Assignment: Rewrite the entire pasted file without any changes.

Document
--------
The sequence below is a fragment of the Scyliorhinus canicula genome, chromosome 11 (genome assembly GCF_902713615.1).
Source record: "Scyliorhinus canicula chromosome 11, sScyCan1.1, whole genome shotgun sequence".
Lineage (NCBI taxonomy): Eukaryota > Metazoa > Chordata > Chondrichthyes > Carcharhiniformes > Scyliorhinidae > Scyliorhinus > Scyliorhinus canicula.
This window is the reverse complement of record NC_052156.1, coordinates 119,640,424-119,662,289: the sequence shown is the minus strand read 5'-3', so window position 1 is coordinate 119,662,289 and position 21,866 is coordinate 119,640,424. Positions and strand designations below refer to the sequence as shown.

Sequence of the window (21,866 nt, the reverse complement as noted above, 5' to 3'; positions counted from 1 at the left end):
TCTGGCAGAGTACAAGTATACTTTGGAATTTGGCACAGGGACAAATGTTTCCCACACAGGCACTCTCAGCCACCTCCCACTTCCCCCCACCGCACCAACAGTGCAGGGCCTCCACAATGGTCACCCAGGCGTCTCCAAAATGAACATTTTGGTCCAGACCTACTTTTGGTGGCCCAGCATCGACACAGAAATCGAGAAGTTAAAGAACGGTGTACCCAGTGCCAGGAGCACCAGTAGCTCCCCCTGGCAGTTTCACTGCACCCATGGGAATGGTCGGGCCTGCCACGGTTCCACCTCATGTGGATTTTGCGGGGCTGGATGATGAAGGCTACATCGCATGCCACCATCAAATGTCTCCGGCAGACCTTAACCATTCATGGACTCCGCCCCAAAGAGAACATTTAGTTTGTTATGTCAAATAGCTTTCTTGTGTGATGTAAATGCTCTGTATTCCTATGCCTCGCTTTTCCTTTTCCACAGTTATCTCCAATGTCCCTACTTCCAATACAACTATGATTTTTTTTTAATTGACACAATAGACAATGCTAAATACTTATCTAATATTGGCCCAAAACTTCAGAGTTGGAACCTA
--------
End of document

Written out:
The sequence below is a fragment of the Scyliorhinus canicula genome, chromosome 11 (genome assembly GCF_902713615.1).
Source record: "Scyliorhinus canicula chromosome 11, sScyCan1.1, whole genome shotgun sequence".
Lineage (NCBI taxonomy): Eukaryota > Metazoa > Chordata > Chondrichthyes > Carcharhiniformes > Scyliorhinidae > Scyliorhinus > Scyliorhinus canicula.
This window is the reverse complement of record NC_052156.1, coordinates 119,640,424-119,662,289: the sequence shown is the minus strand read 5'-3', so window position 1 is coordinate 119,662,289 and position 21,866 is coordinate 119,640,424. Positions and strand designations below refer to the sequence as shown.

Sequence of the window (21,866 nt, the reverse complement as noted above, 5' to 3'; positions counted from 1 at the left end):
TCTGGCAGAGTACAAGTATACTTTGGAATTTGGCACAGGGACAAATGTTTCCCACACAGGCACTCTCAGCCACCTCCCACTTCCCCCCACCGCACCAACAGTGCAGGGCCTCCACAATGGTCACCCAGGCGTCTCCAAAATGAACATTTTGGTCCAGACCTACTTTTGGTGGCCCAGCATCGACACAGAAATCGAGAAGTTAAAGAACGGTGTACCCAGTGCCAGGAGCACCAGTAGCTCCCCCTGGCAGTTTCACTGCACCCATGGGAATGGTCGGGCCTGCCACGGTTCCACCTCATGTGGATTTTGCGGGGCTGGATGATGAAGGCTACATCGCATGCCACCATCAAATGTCTCCGGCAGACCTTAACCATTCATGGACTCCGCCCCAAAGAGAACATTTAGTTTGTTATGTCAAATAGCTTTCTTGTGTGATGTAAATGCTCTGTATTCCTATGCCTCGCTTTTCCTTTTCCACAGTTATCTCCAATGTCCCTACTTCCAATACAACTATGATTTTTTTTTAATTGACACAATAGACAATGCTAAATACTTATCTAATATTGGCCCAAAACTTCAGAGTTGGAACCTA